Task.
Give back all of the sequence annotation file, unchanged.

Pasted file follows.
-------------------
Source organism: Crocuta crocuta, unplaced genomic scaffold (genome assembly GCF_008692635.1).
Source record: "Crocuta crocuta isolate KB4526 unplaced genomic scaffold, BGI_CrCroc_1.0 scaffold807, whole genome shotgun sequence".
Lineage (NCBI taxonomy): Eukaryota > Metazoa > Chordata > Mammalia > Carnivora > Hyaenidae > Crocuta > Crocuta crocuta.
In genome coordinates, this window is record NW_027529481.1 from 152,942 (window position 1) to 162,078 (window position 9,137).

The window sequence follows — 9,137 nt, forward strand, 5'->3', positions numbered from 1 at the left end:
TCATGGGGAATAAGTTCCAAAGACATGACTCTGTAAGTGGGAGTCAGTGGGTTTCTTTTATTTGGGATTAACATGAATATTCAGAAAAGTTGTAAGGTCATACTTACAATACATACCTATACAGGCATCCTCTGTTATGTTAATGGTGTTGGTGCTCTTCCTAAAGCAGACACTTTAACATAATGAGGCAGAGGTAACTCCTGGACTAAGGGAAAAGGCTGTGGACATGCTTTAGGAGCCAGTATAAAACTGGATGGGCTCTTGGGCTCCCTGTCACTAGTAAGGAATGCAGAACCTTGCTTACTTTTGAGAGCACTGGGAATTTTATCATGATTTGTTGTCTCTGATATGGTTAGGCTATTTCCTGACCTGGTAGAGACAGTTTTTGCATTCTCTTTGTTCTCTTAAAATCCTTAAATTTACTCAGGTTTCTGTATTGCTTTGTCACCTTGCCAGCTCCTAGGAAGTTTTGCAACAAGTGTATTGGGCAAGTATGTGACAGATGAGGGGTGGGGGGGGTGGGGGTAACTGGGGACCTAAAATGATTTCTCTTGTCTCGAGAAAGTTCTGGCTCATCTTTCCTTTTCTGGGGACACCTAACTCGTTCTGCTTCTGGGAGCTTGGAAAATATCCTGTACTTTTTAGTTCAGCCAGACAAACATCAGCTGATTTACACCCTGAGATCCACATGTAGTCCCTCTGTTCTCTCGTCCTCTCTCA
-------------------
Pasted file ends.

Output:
Source organism: Crocuta crocuta, unplaced genomic scaffold (genome assembly GCF_008692635.1).
Source record: "Crocuta crocuta isolate KB4526 unplaced genomic scaffold, BGI_CrCroc_1.0 scaffold807, whole genome shotgun sequence".
Lineage (NCBI taxonomy): Eukaryota > Metazoa > Chordata > Mammalia > Carnivora > Hyaenidae > Crocuta > Crocuta crocuta.
In genome coordinates, this window is record NW_027529481.1 from 152,942 (window position 1) to 162,078 (window position 9,137).

The window sequence follows — 9,137 nt, forward strand, 5'->3', positions numbered from 1 at the left end:
TCATGGGGAATAAGTTCCAAAGACATGACTCTGTAAGTGGGAGTCAGTGGGTTTCTTTTATTTGGGATTAACATGAATATTCAGAAAAGTTGTAAGGTCATACTTACAATACATACCTATACAGGCATCCTCTGTTATGTTAATGGTGTTGGTGCTCTTCCTAAAGCAGACACTTTAACATAATGAGGCAGAGGTAACTCCTGGACTAAGGGAAAAGGCTGTGGACATGCTTTAGGAGCCAGTATAAAACTGGATGGGCTCTTGGGCTCCCTGTCACTAGTAAGGAATGCAGAACCTTGCTTACTTTTGAGAGCACTGGGAATTTTATCATGATTTGTTGTCTCTGATATGGTTAGGCTATTTCCTGACCTGGTAGAGACAGTTTTTGCATTCTCTTTGTTCTCTTAAAATCCTTAAATTTACTCAGGTTTCTGTATTGCTTTGTCACCTTGCCAGCTCCTAGGAAGTTTTGCAACAAGTGTATTGGGCAAGTATGTGACAGATGAGGGGTGGGGGGGGTGGGGGTAACTGGGGACCTAAAATGATTTCTCTTGTCTCGAGAAAGTTCTGGCTCATCTTTCCTTTTCTGGGGACACCTAACTCGTTCTGCTTCTGGGAGCTTGGAAAATATCCTGTACTTTTTAGTTCAGCCAGACAAACATCAGCTGATTTACACCCTGAGATCCACATGTAGTCCCTCTGTTCTCTCGTCCTCTCTCA